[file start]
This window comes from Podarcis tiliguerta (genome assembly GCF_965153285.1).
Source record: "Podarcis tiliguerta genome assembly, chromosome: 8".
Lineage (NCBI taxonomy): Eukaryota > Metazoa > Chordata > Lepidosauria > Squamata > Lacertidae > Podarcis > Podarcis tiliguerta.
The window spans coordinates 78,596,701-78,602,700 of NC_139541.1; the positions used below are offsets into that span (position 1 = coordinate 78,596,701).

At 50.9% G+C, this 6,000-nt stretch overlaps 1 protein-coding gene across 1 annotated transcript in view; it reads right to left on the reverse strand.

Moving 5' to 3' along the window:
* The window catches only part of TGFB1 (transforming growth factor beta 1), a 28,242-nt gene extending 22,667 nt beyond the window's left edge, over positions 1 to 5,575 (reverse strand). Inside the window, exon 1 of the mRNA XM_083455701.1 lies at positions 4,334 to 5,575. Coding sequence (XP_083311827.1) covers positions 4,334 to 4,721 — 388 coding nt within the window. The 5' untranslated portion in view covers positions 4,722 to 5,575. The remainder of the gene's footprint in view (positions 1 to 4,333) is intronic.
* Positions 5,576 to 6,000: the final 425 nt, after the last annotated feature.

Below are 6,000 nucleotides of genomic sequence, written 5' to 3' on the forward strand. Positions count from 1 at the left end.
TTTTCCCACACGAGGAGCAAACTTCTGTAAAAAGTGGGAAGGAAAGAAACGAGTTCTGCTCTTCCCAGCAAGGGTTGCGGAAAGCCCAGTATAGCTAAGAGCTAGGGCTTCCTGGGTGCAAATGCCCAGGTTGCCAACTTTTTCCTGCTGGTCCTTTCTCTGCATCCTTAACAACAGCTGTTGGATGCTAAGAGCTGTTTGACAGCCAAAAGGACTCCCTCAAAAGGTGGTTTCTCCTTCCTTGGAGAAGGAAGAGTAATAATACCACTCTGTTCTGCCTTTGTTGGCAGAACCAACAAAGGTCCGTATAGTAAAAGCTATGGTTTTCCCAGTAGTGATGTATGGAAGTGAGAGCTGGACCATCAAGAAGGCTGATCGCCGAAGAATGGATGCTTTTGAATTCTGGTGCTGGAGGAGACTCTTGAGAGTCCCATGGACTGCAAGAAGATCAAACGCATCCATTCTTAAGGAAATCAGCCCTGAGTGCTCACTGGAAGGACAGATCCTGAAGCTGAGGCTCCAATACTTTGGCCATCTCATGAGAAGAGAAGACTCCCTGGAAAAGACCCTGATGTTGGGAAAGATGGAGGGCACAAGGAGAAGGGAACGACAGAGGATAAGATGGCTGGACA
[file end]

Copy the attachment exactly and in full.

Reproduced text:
This window comes from Podarcis tiliguerta (genome assembly GCF_965153285.1).
Source record: "Podarcis tiliguerta genome assembly, chromosome: 8".
Lineage (NCBI taxonomy): Eukaryota > Metazoa > Chordata > Lepidosauria > Squamata > Lacertidae > Podarcis > Podarcis tiliguerta.
The window spans coordinates 78,596,701-78,602,700 of NC_139541.1; the positions used below are offsets into that span (position 1 = coordinate 78,596,701).

At 50.9% G+C, this 6,000-nt stretch overlaps 1 protein-coding gene across 1 annotated transcript in view; it reads right to left on the reverse strand.

Moving 5' to 3' along the window:
* The window catches only part of TGFB1 (transforming growth factor beta 1), a 28,242-nt gene extending 22,667 nt beyond the window's left edge, over positions 1 to 5,575 (reverse strand). Inside the window, exon 1 of the mRNA XM_083455701.1 lies at positions 4,334 to 5,575. Coding sequence (XP_083311827.1) covers positions 4,334 to 4,721 — 388 coding nt within the window. The 5' untranslated portion in view covers positions 4,722 to 5,575. The remainder of the gene's footprint in view (positions 1 to 4,333) is intronic.
* Positions 5,576 to 6,000: the final 425 nt, after the last annotated feature.

Below are 6,000 nucleotides of genomic sequence, written 5' to 3' on the forward strand. Positions count from 1 at the left end.
TTTTCCCACACGAGGAGCAAACTTCTGTAAAAAGTGGGAAGGAAAGAAACGAGTTCTGCTCTTCCCAGCAAGGGTTGCGGAAAGCCCAGTATAGCTAAGAGCTAGGGCTTCCTGGGTGCAAATGCCCAGGTTGCCAACTTTTTCCTGCTGGTCCTTTCTCTGCATCCTTAACAACAGCTGTTGGATGCTAAGAGCTGTTTGACAGCCAAAAGGACTCCCTCAAAAGGTGGTTTCTCCTTCCTTGGAGAAGGAAGAGTAATAATACCACTCTGTTCTGCCTTTGTTGGCAGAACCAACAAAGGTCCGTATAGTAAAAGCTATGGTTTTCCCAGTAGTGATGTATGGAAGTGAGAGCTGGACCATCAAGAAGGCTGATCGCCGAAGAATGGATGCTTTTGAATTCTGGTGCTGGAGGAGACTCTTGAGAGTCCCATGGACTGCAAGAAGATCAAACGCATCCATTCTTAAGGAAATCAGCCCTGAGTGCTCACTGGAAGGACAGATCCTGAAGCTGAGGCTCCAATACTTTGGCCATCTCATGAGAAGAGAAGACTCCCTGGAAAAGACCCTGATGTTGGGAAAGATGGAGGGCACAAGGAGAAGGGAACGACAGAGGATAAGATGGCTGGACA